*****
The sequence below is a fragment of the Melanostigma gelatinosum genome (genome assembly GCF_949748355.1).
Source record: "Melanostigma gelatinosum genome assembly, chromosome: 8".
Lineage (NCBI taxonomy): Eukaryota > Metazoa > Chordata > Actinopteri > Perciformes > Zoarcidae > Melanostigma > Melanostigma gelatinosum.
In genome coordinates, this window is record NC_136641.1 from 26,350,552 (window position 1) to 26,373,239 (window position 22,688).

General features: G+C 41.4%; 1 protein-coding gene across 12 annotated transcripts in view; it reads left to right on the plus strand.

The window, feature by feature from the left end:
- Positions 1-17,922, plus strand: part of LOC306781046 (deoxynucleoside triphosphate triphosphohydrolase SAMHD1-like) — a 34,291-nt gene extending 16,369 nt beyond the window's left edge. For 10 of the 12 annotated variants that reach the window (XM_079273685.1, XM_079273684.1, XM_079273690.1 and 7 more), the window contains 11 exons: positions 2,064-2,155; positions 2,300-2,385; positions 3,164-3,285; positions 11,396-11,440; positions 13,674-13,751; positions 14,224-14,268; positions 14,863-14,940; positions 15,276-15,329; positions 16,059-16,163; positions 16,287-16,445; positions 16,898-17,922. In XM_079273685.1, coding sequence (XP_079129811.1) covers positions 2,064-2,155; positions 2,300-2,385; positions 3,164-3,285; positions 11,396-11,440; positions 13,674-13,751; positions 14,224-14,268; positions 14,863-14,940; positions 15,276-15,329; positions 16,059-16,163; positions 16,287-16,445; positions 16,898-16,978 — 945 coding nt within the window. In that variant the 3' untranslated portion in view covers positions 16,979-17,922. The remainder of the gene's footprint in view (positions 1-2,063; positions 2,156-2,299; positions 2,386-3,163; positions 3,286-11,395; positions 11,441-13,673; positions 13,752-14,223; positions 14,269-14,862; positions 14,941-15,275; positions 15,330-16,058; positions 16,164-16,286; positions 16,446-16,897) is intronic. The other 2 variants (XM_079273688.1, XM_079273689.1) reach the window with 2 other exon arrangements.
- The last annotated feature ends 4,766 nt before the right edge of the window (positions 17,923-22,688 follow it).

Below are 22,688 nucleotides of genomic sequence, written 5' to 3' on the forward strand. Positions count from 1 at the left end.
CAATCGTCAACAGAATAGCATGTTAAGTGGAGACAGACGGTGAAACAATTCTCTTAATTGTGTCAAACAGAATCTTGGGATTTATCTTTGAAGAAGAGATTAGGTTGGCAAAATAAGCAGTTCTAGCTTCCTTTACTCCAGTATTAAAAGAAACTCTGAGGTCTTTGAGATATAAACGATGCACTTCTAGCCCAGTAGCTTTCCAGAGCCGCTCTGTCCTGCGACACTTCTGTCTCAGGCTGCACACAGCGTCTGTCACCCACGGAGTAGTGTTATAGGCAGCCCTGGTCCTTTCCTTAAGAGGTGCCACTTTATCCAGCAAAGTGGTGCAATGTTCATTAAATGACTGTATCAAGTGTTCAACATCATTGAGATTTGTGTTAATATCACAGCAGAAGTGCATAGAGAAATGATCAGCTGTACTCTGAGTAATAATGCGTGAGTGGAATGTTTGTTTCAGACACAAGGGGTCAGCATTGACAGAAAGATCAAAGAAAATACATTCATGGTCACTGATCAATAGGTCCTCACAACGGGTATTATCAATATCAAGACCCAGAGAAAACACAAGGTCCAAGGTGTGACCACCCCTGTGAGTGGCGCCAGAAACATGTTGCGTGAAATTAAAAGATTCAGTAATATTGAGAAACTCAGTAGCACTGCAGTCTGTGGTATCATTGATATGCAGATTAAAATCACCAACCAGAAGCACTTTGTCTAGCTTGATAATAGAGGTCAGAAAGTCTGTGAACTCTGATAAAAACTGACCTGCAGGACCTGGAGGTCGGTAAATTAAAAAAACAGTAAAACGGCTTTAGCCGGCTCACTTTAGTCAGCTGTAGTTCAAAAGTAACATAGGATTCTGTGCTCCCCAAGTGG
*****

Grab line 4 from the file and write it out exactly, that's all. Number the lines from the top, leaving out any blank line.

In genome coordinates, this window is record NC_136641.1 from 26,350,552 (window position 1) to 26,373,239 (window position 22,688).